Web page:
Adele Z. Silver
The title story in [Journal/Nocturnal and Seven Stories] could have been written only on an American college campus within the last few years. It is the story of an antiwar professor, called the Husband, and his unhappy Wife. He is heartsick over Vietnam, immersed in protest activities; she stuffs envelopes like a good helpmeet, but her heart is concerned with its private pains. Their friend, the Guest, not only is remote from protest politics but intellectually supports the war. The Guest moves in and wages his own guerrilla battles in the Wife's bedroom. He does even better than the Vietcong….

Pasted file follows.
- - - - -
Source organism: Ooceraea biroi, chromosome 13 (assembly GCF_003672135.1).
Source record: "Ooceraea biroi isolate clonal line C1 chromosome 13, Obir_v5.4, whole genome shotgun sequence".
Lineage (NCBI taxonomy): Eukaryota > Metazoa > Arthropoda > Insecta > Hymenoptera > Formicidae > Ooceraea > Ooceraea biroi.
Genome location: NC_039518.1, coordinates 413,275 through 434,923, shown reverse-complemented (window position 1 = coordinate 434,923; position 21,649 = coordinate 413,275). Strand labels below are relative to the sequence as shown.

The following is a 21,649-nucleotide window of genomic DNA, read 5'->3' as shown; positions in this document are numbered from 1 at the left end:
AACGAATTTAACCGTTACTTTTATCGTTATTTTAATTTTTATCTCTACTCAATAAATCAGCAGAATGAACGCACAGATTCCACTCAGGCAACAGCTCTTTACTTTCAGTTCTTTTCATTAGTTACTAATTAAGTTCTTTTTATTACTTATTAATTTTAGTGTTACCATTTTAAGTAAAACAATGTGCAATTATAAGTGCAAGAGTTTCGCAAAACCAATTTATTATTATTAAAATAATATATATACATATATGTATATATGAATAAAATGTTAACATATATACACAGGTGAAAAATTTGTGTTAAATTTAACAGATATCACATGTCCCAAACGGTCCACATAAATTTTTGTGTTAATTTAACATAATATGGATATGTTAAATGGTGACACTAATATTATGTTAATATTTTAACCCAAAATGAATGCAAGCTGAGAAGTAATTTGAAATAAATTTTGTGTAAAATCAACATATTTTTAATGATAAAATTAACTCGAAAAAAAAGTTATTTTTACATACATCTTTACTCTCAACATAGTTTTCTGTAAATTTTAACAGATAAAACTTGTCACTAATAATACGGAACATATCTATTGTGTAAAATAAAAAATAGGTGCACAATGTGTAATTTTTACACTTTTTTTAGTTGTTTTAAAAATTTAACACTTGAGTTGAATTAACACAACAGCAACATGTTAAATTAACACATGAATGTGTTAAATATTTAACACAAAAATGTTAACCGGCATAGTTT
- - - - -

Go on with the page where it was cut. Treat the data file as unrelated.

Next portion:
Whether the Wife is attracted more by the Guest's sexual agility or by his political rigidity is never made clear; both seem to refresh her equally. This new twist—the protesting professor as cuckold—could be rich material for a satirist, but E. M. Broner does not use it with any irony….
The topicality of the plot and the irritating namelessness of its characters smother the story's real artistic interest, the parched soul of the Wife. She is empty—"Her mind and days are full of unoccupied benches"—until the Guest invades her like a dybbuk. Then she is guilty, lustful, restless, separated finally from reality. The passages in "Nocturnal" where the Wife, in a third-person anguish, explores her spiritual unease are Mrs. Broner's successes. She has a supple style and handles poetic images more naturally than...
(The entire section is 486 words.)